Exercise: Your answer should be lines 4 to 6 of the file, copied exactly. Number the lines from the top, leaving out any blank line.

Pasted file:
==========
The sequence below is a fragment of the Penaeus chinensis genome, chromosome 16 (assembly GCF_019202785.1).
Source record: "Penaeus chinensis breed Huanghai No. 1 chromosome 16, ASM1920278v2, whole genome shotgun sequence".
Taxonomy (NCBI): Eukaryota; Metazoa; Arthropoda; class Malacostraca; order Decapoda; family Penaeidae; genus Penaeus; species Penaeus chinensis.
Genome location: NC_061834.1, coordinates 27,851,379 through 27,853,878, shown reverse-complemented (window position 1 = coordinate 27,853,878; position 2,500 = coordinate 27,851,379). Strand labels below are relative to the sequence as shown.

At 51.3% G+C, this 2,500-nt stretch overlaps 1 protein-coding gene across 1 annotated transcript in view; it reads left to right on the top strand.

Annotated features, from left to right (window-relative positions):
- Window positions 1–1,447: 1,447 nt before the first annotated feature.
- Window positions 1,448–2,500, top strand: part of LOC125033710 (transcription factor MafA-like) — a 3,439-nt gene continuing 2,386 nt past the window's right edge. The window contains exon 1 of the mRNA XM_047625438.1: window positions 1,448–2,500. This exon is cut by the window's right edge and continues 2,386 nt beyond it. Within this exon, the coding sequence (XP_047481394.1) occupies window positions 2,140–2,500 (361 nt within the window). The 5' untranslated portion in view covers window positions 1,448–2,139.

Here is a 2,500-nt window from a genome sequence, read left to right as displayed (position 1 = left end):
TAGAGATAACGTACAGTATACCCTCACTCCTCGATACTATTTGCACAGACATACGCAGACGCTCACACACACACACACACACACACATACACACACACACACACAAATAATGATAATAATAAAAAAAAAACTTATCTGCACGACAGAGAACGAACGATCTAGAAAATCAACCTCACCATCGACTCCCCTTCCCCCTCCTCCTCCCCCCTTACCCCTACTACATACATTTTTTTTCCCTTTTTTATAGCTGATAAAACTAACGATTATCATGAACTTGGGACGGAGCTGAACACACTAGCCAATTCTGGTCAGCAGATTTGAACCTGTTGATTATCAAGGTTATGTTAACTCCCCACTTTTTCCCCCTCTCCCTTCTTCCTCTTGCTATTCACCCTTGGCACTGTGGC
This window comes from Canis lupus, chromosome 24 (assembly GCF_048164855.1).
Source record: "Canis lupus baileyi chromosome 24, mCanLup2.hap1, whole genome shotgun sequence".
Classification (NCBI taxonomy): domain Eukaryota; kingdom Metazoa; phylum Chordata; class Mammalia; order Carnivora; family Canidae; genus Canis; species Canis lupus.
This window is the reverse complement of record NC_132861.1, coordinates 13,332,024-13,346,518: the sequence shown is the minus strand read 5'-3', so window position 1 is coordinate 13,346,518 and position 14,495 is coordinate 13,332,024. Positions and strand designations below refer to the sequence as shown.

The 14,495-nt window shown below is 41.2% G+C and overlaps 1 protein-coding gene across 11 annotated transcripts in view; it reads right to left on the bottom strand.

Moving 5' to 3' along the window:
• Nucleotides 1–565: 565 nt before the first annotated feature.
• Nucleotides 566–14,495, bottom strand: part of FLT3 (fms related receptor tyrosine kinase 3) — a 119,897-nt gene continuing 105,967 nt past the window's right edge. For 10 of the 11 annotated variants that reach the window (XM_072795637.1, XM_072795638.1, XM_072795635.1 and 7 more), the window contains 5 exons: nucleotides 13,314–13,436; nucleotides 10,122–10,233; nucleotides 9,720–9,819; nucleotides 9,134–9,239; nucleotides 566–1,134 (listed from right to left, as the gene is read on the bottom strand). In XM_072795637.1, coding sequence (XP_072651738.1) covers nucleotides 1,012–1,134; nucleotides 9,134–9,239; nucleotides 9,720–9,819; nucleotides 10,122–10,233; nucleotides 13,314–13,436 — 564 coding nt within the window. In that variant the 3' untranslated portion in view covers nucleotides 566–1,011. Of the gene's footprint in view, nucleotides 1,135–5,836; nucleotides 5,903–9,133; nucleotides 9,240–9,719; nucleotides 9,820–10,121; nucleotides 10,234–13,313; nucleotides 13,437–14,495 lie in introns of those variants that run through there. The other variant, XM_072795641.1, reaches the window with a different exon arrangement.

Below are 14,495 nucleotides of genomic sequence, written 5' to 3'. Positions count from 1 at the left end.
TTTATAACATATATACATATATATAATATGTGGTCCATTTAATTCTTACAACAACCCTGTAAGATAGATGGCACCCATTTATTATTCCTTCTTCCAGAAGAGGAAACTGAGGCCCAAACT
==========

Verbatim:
Genome location: NC_061834.1, coordinates 27,851,379 through 27,853,878, shown reverse-complemented (window position 1 = coordinate 27,853,878; position 2,500 = coordinate 27,851,379). Strand labels below are relative to the sequence as shown.

At 51.3% G+C, this 2,500-nt stretch overlaps 1 protein-coding gene across 1 annotated transcript in view; it reads left to right on the top strand.

Annotated features, from left to right (window-relative positions):